On November 8, 2016, Republican presidential candidate Donald Trump achieved one of the biggest political surprises in the history of presidential elections. This month’s newsletter examines what short- and long-term impacts the incoming administration can have on the environmental regulatory landscape over the next four years.
During the election, candidate Trump discussed repealing environmental laws that inhibited economic growth- especially the EPA Clean Power Plan. His selection of Scott Pruitt as EPA administrator has added credibility that he intends to deliver. However, the path forward is complicated and may take some time to fully complete.
Like his predecessors, one of President Trump’s early actions will be to place a moratorium on all new and pending environmental regulations and review and suspend several selected executive orders. During the transition period, the Obama Administration will unlikely pass any controversial regulations given the threat posed by the Congressional Review Act. The Act allows the Republican controlled Senate to review all new regulations within 60 days of its enactment, and if disapproved by joint resolution, would be passed back to the new President. If accepted by the President, the regulation is invalidated and the regulation must restart any action from the beginning.
Overturning the Clean Power Plan will be a much different matter since it was a final rule was passed in October 2015 before it was litigated. The US District Court of Appeals will issue its ruling by early next year. Being a final regulation, it cannot be withdrawn unless overturned by the Courts or the Administration provides just cause and goes through another administrative rulemaking process to rescind the rule.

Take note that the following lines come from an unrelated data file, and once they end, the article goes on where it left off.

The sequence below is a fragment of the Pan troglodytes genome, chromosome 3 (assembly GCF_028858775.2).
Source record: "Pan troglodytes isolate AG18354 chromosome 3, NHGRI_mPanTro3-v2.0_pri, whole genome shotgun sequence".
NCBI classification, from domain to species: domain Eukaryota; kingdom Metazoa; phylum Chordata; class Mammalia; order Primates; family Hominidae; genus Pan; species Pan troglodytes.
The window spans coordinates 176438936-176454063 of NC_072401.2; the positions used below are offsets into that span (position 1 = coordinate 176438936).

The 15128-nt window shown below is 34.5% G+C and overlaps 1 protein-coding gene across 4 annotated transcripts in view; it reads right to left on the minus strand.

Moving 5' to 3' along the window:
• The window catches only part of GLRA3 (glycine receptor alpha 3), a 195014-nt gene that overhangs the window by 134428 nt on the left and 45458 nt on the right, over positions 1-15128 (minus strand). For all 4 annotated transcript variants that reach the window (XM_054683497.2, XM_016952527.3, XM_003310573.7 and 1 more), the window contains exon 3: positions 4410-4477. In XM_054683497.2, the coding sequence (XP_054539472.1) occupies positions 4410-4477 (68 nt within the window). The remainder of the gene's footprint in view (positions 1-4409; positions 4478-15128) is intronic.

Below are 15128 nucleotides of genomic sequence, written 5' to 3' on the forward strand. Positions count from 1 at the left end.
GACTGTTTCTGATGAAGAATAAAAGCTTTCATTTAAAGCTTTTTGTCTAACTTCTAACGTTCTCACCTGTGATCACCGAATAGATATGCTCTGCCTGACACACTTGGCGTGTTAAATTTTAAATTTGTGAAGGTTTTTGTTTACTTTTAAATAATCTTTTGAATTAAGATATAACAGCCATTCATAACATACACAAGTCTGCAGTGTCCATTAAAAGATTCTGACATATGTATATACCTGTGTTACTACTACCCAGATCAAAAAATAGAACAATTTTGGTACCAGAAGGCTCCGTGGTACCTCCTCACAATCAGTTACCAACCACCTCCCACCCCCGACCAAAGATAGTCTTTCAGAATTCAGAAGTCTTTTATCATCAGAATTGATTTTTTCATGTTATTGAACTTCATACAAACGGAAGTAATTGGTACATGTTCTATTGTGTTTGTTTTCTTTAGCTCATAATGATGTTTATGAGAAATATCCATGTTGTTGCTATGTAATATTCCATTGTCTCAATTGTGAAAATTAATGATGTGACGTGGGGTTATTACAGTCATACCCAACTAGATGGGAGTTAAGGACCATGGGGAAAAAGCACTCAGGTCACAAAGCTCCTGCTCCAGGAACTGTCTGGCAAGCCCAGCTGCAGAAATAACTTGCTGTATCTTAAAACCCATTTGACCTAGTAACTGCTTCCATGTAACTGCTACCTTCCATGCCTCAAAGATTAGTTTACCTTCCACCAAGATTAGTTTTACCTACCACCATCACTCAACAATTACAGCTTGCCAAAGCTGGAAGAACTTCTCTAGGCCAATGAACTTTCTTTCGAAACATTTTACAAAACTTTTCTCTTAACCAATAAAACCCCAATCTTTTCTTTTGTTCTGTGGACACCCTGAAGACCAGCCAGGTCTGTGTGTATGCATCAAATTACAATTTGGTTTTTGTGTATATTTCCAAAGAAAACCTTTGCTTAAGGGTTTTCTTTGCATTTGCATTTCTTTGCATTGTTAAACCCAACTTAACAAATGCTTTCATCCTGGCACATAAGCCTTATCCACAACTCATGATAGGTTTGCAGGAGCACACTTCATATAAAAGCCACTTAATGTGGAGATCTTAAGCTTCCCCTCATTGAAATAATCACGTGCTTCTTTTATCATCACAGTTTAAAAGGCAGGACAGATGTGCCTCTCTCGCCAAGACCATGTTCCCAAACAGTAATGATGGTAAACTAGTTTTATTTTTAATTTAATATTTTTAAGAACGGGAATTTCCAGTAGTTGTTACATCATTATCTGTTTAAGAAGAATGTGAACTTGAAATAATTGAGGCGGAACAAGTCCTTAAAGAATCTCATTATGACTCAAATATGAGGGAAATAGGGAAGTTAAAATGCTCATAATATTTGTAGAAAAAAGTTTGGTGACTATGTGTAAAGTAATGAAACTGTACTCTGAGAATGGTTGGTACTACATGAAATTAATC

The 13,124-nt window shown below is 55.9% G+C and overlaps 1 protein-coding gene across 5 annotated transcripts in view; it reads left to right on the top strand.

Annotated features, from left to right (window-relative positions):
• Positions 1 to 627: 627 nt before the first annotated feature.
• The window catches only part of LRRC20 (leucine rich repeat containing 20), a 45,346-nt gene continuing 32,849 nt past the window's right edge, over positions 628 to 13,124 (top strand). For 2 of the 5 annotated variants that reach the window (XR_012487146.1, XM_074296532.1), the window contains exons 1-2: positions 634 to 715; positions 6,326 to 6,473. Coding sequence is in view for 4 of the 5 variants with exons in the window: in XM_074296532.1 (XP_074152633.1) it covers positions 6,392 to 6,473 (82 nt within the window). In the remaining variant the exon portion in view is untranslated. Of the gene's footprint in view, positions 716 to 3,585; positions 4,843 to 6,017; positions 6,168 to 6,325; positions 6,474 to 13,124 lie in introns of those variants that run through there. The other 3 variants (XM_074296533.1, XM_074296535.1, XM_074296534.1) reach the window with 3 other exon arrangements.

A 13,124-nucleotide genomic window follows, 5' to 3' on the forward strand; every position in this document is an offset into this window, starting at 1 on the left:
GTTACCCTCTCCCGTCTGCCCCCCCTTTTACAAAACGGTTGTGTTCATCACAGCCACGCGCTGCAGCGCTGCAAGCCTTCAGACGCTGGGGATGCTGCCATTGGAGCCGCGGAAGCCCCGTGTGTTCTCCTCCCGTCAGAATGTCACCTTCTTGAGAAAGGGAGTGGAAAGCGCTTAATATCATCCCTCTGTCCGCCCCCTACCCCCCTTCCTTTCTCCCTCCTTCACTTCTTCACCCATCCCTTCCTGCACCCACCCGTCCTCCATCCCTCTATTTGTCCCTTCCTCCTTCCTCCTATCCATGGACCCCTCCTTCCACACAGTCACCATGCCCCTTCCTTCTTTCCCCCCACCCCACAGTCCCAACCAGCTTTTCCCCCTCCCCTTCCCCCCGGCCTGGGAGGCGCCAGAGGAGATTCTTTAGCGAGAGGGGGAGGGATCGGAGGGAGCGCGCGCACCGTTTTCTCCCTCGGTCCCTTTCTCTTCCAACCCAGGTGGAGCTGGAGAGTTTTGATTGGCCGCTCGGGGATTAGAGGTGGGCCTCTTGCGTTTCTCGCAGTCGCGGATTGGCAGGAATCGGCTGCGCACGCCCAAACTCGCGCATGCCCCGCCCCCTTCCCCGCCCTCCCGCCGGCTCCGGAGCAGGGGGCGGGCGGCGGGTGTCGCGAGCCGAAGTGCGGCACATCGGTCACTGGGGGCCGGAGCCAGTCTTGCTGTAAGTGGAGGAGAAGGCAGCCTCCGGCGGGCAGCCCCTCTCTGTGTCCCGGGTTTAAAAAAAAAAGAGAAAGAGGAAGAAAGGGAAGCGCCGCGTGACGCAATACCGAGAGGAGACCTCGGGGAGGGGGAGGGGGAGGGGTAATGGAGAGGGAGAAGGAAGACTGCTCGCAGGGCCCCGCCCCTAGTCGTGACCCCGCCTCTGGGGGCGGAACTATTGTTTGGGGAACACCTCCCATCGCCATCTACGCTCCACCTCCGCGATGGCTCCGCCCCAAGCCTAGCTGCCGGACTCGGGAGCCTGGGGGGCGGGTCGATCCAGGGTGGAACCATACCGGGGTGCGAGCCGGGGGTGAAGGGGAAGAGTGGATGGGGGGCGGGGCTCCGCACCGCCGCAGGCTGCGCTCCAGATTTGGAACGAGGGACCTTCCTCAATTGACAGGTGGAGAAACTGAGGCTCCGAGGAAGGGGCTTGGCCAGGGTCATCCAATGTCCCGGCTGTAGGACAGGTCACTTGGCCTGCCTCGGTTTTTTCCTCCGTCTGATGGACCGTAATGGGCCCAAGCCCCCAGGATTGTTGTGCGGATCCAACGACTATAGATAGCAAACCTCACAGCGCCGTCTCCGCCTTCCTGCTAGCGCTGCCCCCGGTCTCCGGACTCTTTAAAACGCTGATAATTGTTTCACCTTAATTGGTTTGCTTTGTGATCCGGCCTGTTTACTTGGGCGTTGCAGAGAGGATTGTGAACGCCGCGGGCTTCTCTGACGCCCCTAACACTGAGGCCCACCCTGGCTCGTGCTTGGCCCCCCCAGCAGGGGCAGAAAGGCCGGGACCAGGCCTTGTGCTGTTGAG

EVA’s “best guess” is that the US Court of Appeals will rule for EPA but the US Supreme Court (with a new 9th justice) will eventually overturn it. However, it may not be until 2018 or later before the Clean Power Plan is killed. The carbon emission control efforts likely will not be rekindled until a more modest and far less costly program approach is adopted by Congress.
The Trump promise to withdraw from the Paris Climate Treaty will be far easier to implement. The new Administration can elect to ignore implementing the treaty and trigger the 4-year process to withdraw.
However, these legal and administrative federal actions will have no effect on the continuing regional greenhouse gas control initiatives (Regional Greenhouse Gas Initiative, California-Quebec CO2 Cap & Trade Program). These regional programs are in the process of setting lower carbon emission targets and could potentially expand with additional states joining where there is wide popular support for climate change measures. Currently, many state climate change actions have centered on passing more aggressive renewable portfolio standards and support of expanded energy efficiency measures.
The areas where the new Administration will have far greater impact are their interpretation of existing laws and implementing regulations. The Obama Administration has been very aggressive in their interpretation of reasonable progress for state regional haze plans (e.g. Texas and Arkansas) that extend beyond the BART affected stations and force costly post combustion control retrofits or accelerated retirements on existing coal generating units. Another example is the Obama Administration use of high carbon societal cost values to justify federal program actions. These (and other) aggressive policy approaches will likely change under the Trump Administration as it attempts to temper the environmental regulatory burden.
New rules currently under development could also change to become more business friendly. For example, impending rules dealing with coal mining overburden disposal and natural gas fracking will be reviewed and likely revised.
The ongoing legal battles over what constitutes “waters of the US” should continue. However, the new Administration may elect to revise the definition in light of re-interpreting the rule’s supporting data.
Changing ozone attainment plans may be another target by Trump supporters but could prove difficult to change without legislative action. Planning measures to meet the 2015 ozone standard are already underway and will trigger some additional NOx control measures. Only an eventual change of the standard itself or adoption of less conservative air modeling approaches would reduce the pressure for additional control measures. The Cross State Air Pollution Rule would likely remain in effect as the primary mechanism of controlling the utility sector contribution.